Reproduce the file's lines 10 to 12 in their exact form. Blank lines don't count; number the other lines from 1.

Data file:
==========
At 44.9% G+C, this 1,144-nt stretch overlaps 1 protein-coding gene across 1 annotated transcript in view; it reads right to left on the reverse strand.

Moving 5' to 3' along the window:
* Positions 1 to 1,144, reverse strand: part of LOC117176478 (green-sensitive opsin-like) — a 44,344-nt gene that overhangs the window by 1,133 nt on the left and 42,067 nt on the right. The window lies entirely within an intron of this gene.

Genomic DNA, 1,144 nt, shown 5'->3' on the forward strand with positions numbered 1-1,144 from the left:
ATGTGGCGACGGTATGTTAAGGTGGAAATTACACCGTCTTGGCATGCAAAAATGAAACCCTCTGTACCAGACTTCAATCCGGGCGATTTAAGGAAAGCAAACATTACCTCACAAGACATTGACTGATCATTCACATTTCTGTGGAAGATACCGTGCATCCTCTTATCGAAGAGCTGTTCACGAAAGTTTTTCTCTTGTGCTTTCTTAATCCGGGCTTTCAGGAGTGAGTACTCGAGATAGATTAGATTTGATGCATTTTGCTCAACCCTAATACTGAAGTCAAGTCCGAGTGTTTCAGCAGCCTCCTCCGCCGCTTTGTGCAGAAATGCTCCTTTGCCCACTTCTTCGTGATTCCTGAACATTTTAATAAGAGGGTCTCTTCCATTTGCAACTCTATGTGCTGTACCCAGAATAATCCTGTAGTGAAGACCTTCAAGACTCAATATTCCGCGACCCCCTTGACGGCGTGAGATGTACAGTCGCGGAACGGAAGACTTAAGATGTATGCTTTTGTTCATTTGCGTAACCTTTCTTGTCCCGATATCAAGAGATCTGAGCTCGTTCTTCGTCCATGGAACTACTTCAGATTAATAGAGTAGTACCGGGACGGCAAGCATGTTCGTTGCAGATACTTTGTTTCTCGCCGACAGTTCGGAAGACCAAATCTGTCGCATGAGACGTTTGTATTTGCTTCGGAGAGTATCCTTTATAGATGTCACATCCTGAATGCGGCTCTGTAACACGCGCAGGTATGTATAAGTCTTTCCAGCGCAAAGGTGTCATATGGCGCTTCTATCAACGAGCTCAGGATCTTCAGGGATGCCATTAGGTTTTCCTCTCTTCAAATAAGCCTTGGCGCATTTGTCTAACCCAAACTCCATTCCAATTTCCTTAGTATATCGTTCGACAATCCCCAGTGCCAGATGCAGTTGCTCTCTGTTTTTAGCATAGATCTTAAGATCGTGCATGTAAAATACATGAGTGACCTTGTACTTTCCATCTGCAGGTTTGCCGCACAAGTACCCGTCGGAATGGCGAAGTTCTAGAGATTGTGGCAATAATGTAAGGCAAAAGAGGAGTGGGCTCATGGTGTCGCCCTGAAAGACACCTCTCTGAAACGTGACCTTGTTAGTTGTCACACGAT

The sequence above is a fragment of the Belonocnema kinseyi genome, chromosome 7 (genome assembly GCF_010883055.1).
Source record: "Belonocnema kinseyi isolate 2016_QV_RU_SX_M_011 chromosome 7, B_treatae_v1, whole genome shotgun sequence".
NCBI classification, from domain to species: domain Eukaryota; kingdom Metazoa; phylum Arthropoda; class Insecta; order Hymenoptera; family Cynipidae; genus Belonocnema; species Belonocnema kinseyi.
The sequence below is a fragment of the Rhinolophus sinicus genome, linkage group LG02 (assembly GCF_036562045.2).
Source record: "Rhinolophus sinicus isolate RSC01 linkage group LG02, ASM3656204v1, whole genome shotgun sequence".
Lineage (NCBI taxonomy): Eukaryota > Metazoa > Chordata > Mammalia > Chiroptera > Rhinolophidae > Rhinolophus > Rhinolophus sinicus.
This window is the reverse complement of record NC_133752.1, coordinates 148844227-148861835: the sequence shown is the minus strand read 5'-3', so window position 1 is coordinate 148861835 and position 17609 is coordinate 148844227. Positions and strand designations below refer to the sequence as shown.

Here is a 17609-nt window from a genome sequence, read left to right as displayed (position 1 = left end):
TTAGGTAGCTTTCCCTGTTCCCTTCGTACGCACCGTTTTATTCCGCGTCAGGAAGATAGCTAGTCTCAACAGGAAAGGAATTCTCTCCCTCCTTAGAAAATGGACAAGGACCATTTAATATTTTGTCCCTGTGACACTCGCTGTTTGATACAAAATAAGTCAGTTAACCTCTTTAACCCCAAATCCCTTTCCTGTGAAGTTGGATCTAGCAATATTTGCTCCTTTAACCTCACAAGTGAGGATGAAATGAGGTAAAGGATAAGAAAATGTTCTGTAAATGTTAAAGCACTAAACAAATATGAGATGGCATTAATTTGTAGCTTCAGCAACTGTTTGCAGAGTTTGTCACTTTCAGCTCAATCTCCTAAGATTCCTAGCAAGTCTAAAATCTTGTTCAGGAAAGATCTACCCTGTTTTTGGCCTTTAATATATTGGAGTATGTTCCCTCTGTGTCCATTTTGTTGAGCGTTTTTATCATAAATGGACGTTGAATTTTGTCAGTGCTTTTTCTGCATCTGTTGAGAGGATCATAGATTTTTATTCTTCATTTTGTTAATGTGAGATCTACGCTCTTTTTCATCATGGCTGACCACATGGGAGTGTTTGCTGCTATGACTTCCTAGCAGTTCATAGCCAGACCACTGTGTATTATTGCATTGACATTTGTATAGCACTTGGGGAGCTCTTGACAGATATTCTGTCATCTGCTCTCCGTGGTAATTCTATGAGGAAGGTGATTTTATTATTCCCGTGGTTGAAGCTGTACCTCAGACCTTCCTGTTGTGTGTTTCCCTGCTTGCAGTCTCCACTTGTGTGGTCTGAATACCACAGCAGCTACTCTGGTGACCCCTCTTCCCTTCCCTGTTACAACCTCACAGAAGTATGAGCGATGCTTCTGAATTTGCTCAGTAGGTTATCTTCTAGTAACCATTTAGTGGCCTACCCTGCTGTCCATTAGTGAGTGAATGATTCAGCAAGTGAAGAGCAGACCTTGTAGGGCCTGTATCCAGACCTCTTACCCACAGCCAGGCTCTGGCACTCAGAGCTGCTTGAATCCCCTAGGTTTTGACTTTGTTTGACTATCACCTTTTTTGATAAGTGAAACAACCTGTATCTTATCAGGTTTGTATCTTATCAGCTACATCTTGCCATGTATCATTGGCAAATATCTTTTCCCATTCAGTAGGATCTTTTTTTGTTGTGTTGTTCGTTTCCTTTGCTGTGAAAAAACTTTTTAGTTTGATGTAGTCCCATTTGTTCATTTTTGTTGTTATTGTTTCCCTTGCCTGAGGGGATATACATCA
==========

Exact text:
Source record: "Rhinolophus sinicus isolate RSC01 linkage group LG02, ASM3656204v1, whole genome shotgun sequence".
Lineage (NCBI taxonomy): Eukaryota > Metazoa > Chordata > Mammalia > Chiroptera > Rhinolophidae > Rhinolophus > Rhinolophus sinicus.
This window is the reverse complement of record NC_133752.1, coordinates 148844227-148861835: the sequence shown is the minus strand read 5'-3', so window position 1 is coordinate 148861835 and position 17609 is coordinate 148844227. Positions and strand designations below refer to the sequence as shown.